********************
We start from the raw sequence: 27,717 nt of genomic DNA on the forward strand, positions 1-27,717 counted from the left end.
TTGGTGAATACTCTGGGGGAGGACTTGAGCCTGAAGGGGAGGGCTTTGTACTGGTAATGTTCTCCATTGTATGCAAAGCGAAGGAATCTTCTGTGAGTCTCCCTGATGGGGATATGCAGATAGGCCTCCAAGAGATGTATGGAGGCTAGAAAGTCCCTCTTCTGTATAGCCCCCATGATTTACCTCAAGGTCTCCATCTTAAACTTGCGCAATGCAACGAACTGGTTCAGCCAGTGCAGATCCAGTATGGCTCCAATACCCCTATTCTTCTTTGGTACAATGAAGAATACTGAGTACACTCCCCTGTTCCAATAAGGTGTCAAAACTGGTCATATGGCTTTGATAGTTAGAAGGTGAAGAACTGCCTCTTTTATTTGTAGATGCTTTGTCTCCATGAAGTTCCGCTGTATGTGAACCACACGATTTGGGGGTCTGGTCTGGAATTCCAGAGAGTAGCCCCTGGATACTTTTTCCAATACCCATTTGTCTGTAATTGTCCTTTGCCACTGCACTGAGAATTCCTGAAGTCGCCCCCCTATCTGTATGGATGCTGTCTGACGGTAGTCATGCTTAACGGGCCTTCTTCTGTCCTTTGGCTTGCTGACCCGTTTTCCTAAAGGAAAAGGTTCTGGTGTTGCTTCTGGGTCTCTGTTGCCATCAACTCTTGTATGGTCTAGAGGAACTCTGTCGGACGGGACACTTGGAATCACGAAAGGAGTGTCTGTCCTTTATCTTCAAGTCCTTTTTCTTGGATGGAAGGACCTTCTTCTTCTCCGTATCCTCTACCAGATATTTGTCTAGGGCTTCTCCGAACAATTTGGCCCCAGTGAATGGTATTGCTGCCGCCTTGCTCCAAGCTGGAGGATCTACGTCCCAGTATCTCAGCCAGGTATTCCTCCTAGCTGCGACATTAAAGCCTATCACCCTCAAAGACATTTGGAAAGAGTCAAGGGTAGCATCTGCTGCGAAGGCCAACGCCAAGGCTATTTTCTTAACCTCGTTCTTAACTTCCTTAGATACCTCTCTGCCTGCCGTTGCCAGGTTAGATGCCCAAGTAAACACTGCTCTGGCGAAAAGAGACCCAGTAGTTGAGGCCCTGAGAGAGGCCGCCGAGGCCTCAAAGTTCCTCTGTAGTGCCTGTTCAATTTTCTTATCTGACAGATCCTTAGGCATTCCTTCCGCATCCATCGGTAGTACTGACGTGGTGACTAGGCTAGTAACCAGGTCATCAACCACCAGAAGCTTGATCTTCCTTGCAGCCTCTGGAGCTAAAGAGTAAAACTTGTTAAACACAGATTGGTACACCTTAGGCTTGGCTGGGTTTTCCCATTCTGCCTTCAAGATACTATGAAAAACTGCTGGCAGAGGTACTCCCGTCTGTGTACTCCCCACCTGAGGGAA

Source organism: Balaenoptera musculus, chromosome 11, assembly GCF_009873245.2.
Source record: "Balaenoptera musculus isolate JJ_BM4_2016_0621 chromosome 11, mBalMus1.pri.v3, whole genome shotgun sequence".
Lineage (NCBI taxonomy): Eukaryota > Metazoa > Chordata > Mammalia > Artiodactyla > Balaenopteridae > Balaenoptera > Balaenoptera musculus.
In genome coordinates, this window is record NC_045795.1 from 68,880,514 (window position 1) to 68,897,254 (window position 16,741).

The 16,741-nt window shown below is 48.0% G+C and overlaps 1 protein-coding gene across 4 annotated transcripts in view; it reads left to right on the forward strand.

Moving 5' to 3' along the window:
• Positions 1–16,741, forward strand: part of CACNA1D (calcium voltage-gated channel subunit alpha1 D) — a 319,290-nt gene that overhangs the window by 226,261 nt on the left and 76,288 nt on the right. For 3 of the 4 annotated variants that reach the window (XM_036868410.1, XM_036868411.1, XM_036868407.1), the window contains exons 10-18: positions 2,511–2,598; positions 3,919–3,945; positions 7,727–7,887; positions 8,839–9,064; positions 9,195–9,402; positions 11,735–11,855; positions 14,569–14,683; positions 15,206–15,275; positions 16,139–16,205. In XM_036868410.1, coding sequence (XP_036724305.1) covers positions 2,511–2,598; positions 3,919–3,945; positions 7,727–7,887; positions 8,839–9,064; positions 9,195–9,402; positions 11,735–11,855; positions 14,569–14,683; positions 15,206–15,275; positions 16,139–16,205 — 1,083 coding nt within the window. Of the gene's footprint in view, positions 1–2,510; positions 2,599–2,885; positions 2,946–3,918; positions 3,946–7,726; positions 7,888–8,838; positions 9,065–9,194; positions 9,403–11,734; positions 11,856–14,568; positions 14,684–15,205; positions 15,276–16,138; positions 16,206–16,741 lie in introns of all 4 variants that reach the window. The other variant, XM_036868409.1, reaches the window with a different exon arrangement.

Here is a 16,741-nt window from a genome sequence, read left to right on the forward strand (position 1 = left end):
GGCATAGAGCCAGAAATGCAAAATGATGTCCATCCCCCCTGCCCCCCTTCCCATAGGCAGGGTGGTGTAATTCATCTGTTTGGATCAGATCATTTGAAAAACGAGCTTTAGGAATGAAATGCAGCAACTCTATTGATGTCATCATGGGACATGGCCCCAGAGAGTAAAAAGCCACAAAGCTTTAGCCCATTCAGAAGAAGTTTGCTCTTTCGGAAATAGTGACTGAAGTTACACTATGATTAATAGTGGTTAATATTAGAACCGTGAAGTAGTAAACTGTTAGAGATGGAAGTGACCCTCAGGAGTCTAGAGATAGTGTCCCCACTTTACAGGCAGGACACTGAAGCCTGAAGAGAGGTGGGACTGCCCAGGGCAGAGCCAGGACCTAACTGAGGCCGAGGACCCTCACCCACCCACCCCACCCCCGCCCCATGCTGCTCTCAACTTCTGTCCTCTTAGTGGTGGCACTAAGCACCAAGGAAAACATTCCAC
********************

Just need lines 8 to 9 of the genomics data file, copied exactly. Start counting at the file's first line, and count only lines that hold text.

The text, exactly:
Moving 5' to 3' along the window:
• Positions 1–16,741, forward strand: part of CACNA1D (calcium voltage-gated channel subunit alpha1 D) — a 319,290-nt gene that overhangs the window by 226,261 nt on the left and 76,288 nt on the right. For 3 of the 4 annotated variants that reach the window (XM_036868410.1, XM_036868411.1, XM_036868407.1), the window contains exons 10-18: positions 2,511–2,598; positions 3,919–3,945; positions 7,727–7,887; positions 8,839–9,064; positions 9,195–9,402; positions 11,735–11,855; positions 14,569–14,683; positions 15,206–15,275; positions 16,139–16,205. In XM_036868410.1, coding sequence (XP_036724305.1) covers positions 2,511–2,598; positions 3,919–3,945; positions 7,727–7,887; positions 8,839–9,064; positions 9,195–9,402; positions 11,735–11,855; positions 14,569–14,683; positions 15,206–15,275; positions 16,139–16,205 — 1,083 coding nt within the window. Of the gene's footprint in view, positions 1–2,510; positions 2,599–2,885; positions 2,946–3,918; positions 3,946–7,726; positions 7,888–8,838; positions 9,065–9,194; positions 9,403–11,734; positions 11,856–14,568; positions 14,684–15,205; positions 15,276–16,138; positions 16,206–16,741 lie in introns of all 4 variants that reach the window. The other variant, XM_036868409.1, reaches the window with a different exon arrangement.